With the financial meltdown and credit crisis, the risk of defaulting on debt obligations has ballooned and established an appetite for risk for some emerging market bond exchange traded funds (ETFs).

In fact, the cost to insure against the U.S. government from defaulting has skyrocketed to 0.6% from 0.08% earlier this year and the cost to insure against individual emergers from defaulting is anywhere from 3% to 7%, states Gary Gordon of ETF Expert.  Even with these high costs, there appears to be promise in emerging market bond ETFs.

For those who don’t know, bond ETFs differ from equity ETFs in several ways.  Bond ETFs track indexes that contain individual bonds, they don’t have a face value or coupon rate, instead their prices are determined by the face value of the individual bonds in the index that the ETF tracks, and they have a yield that equals the average interest rate of the bonds in the index that the ETF tracks.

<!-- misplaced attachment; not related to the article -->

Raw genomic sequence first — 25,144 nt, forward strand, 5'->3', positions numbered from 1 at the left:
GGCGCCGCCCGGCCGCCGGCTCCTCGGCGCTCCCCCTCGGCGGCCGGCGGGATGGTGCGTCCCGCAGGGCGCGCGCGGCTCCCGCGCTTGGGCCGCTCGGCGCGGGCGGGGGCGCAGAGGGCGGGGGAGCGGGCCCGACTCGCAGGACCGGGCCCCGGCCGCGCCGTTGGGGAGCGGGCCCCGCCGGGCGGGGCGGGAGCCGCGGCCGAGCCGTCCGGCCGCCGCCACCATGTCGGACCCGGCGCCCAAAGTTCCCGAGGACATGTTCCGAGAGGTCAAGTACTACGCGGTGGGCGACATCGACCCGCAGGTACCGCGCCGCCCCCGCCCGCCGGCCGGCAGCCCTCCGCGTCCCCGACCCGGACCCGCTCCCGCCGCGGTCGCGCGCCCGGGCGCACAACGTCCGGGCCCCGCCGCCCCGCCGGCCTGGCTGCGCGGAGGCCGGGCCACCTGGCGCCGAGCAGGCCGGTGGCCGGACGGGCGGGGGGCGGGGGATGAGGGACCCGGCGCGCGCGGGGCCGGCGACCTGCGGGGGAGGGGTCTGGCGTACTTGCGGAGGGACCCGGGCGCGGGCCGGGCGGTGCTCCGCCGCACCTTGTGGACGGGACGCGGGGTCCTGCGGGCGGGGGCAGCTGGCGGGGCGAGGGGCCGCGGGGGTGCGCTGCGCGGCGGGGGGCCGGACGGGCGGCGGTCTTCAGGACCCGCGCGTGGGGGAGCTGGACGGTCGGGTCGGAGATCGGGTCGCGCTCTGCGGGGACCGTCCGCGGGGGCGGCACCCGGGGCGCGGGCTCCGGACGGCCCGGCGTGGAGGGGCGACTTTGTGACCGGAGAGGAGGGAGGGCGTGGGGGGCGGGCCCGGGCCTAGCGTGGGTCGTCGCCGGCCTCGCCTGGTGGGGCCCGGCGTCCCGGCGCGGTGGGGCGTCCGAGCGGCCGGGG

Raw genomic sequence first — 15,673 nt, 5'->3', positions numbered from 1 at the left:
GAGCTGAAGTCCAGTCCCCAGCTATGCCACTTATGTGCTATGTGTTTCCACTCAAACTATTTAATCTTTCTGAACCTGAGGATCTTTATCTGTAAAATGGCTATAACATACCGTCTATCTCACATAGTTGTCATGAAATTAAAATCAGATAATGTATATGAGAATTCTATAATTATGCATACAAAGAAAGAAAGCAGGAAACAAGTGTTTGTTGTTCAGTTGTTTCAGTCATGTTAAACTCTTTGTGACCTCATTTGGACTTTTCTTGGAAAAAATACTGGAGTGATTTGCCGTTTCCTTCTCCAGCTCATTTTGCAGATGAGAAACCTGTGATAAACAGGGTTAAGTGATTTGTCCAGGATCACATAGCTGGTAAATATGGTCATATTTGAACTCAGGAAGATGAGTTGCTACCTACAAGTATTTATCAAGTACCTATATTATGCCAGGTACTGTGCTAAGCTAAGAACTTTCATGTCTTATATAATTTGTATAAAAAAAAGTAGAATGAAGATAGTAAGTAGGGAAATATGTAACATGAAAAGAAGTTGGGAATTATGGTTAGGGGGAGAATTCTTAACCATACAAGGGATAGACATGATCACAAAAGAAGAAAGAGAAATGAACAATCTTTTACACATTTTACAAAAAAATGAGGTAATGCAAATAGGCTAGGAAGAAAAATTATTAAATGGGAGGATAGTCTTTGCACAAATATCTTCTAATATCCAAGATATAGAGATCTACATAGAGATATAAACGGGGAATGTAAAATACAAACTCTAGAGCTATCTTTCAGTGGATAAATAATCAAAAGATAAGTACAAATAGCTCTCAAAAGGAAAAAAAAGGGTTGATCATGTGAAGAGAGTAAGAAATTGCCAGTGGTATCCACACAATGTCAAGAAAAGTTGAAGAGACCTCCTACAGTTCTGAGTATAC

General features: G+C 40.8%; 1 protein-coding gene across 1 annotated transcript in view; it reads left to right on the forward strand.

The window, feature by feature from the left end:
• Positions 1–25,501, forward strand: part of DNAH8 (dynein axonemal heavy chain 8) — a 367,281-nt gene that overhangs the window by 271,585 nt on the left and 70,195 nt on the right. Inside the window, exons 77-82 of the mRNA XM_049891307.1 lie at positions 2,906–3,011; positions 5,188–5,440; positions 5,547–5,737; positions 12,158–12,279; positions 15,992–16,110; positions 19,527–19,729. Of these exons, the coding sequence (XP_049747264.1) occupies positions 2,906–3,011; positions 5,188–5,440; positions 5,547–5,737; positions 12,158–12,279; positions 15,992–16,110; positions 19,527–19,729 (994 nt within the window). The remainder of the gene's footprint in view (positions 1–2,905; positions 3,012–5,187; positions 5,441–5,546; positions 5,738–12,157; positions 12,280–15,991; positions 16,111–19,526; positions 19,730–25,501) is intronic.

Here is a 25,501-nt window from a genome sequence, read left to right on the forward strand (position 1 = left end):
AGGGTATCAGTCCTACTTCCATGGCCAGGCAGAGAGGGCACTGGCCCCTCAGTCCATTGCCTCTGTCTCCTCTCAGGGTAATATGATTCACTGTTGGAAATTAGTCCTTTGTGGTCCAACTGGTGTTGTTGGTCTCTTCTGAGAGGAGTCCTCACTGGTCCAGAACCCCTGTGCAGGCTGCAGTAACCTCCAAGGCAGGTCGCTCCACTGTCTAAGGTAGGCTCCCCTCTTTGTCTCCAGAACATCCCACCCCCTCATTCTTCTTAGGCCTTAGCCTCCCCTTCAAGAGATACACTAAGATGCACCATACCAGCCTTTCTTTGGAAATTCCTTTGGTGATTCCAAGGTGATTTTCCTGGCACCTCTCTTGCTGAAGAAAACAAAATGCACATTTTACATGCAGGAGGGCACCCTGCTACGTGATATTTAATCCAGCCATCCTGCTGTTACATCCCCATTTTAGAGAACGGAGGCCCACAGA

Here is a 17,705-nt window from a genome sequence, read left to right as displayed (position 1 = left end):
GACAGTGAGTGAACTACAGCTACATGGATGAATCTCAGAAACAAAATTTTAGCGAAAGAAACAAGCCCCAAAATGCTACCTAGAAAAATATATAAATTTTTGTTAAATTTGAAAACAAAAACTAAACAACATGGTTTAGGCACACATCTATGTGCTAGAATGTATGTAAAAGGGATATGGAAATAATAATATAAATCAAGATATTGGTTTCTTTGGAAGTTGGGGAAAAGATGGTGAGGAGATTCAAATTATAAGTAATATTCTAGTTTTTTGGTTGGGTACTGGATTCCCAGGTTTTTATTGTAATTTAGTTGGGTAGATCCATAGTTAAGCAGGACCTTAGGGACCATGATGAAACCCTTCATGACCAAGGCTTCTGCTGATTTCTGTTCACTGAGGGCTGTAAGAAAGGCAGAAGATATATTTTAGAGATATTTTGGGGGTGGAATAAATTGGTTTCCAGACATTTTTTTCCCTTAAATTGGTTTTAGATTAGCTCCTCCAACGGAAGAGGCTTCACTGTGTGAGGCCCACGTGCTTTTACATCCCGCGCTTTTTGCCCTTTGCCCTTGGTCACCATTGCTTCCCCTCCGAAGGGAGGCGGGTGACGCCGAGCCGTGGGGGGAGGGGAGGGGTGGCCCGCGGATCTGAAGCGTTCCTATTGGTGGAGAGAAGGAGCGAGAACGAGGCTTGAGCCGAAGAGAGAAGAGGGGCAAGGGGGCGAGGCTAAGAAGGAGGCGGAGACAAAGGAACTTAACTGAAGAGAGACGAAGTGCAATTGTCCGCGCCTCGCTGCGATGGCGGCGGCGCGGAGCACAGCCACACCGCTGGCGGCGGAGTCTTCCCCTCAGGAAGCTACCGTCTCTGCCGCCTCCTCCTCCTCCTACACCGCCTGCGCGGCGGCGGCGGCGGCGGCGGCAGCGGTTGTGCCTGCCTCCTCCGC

Two bond ETFs some appear to be taking a look at are:

  • PowerShares Emerging Sovereign Debt Fund (PCY): down 23.2% year-to-date

  • iShares JPMorgan Emerging Market Bond Fund (EMB): down 14.6% year-to-date

Both of these ETFs are hovering around their trendlines and yield close to 7%, which could be appealing if you want to take a ride on the risk rollercoaster.

The opinions and forecasts expressed herein are solely those of Tom Lydon, and may not actually come to pass. Information on this site should not be used or construed as an offer to sell, a solicitation of an offer to buy, or a recommendation for any product.